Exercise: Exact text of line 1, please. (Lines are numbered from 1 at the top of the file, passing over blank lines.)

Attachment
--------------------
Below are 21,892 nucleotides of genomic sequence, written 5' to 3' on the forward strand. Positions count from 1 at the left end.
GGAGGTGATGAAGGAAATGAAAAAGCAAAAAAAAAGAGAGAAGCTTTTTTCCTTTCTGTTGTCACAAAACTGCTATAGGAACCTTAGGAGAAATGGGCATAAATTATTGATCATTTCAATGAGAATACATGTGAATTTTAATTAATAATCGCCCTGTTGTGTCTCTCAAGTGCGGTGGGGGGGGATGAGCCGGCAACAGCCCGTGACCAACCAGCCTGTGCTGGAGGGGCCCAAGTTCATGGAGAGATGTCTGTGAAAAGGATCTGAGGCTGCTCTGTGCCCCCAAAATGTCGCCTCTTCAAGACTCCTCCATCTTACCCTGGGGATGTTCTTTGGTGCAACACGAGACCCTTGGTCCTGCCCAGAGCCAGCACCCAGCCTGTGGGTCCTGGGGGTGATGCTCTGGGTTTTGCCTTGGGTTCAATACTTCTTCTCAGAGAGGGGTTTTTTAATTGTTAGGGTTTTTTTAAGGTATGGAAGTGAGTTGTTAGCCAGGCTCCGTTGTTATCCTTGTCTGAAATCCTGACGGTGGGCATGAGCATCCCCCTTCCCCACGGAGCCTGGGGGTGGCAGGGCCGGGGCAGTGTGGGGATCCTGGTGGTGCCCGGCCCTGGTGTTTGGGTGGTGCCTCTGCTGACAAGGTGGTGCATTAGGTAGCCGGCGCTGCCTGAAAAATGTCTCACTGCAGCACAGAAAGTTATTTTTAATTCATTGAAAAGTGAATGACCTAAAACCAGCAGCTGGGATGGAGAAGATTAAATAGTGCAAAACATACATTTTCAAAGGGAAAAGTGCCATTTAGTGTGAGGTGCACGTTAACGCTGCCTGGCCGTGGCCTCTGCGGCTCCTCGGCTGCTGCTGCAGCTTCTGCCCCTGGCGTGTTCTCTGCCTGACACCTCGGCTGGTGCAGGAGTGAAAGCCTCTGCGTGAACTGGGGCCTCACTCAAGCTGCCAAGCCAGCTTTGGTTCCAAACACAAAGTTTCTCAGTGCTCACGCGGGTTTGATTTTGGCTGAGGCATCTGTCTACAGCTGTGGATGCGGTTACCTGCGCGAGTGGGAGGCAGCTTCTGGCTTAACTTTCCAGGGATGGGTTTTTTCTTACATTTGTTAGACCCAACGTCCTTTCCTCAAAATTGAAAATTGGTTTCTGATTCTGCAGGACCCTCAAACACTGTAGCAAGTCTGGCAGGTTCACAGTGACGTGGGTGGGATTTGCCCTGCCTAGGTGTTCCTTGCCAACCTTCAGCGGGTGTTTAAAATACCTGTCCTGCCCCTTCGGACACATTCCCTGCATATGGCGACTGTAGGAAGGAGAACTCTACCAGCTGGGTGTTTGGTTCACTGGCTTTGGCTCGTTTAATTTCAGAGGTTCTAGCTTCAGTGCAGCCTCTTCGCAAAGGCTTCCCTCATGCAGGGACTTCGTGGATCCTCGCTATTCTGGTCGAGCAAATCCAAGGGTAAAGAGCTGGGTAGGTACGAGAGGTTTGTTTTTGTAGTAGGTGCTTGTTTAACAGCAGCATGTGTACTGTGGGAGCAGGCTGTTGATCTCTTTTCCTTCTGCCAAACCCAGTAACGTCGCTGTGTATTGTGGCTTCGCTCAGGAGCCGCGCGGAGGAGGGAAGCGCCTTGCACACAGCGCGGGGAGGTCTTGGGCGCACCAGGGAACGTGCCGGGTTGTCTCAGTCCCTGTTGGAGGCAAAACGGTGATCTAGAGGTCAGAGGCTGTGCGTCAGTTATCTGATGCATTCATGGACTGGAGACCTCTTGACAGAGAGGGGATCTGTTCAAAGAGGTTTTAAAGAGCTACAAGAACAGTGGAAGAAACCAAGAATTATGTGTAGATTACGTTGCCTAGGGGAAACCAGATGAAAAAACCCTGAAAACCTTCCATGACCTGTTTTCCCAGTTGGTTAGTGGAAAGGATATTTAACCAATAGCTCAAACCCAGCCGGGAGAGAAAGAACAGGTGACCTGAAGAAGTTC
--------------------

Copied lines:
Below are 21,892 nucleotides of genomic sequence, written 5' to 3' on the forward strand. Positions count from 1 at the left end.